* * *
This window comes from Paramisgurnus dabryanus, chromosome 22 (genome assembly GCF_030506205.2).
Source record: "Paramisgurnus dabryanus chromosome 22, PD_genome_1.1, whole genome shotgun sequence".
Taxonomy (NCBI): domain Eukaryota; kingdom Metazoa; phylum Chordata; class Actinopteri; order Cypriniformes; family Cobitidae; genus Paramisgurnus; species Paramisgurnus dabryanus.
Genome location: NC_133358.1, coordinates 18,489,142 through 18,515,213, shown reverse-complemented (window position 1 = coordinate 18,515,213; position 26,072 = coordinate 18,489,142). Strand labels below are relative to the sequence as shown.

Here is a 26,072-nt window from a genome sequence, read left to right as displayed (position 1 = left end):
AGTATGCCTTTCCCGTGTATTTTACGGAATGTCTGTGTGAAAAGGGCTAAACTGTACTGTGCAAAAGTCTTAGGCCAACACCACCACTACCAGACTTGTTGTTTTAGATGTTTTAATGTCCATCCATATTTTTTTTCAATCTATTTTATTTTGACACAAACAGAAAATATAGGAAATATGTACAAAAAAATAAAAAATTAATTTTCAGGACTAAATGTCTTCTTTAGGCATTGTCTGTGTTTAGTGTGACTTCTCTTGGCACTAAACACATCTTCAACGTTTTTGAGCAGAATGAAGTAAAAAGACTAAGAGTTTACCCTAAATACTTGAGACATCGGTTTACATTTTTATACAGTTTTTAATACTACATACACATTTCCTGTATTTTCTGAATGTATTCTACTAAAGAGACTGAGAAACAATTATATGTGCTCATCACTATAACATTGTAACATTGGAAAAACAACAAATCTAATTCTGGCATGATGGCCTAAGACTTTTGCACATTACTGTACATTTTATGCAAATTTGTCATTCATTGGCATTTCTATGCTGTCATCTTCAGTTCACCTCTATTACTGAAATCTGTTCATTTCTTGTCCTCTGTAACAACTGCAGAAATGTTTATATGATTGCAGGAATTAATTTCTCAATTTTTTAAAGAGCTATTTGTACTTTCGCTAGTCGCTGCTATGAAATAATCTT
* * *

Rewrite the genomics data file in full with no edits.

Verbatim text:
This window comes from Paramisgurnus dabryanus, chromosome 22 (genome assembly GCF_030506205.2).
Source record: "Paramisgurnus dabryanus chromosome 22, PD_genome_1.1, whole genome shotgun sequence".
Taxonomy (NCBI): domain Eukaryota; kingdom Metazoa; phylum Chordata; class Actinopteri; order Cypriniformes; family Cobitidae; genus Paramisgurnus; species Paramisgurnus dabryanus.
Genome location: NC_133358.1, coordinates 18,489,142 through 18,515,213, shown reverse-complemented (window position 1 = coordinate 18,515,213; position 26,072 = coordinate 18,489,142). Strand labels below are relative to the sequence as shown.

Here is a 26,072-nt window from a genome sequence, read left to right as displayed (position 1 = left end):
AGTATGCCTTTCCCGTGTATTTTACGGAATGTCTGTGTGAAAAGGGCTAAACTGTACTGTGCAAAAGTCTTAGGCCAACACCACCACTACCAGACTTGTTGTTTTAGATGTTTTAATGTCCATCCATATTTTTTTTCAATCTATTTTATTTTGACACAAACAGAAAATATAGGAAATATGTACAAAAAAATAAAAAATTAATTTTCAGGACTAAATGTCTTCTTTAGGCATTGTCTGTGTTTAGTGTGACTTCTCTTGGCACTAAACACATCTTCAACGTTTTTGAGCAGAATGAAGTAAAAAGACTAAGAGTTTACCCTAAATACTTGAGACATCGGTTTACATTTTTATACAGTTTTTAATACTACATACACATTTCCTGTATTTTCTGAATGTATTCTACTAAAGAGACTGAGAAACAATTATATGTGCTCATCACTATAACATTGTAACATTGGAAAAACAACAAATCTAATTCTGGCATGATGGCCTAAGACTTTTGCACATTACTGTACATTTTATGCAAATTTGTCATTCATTGGCATTTCTATGCTGTCATCTTCAGTTCACCTCTATTACTGAAATCTGTTCATTTCTTGTCCTCTGTAACAACTGCAGAAATGTTTATATGATTGCAGGAATTAATTTCTCAATTTTTTAAAGAGCTATTTGTACTTTCGCTAGTCGCTGCTATGAAATAATCTT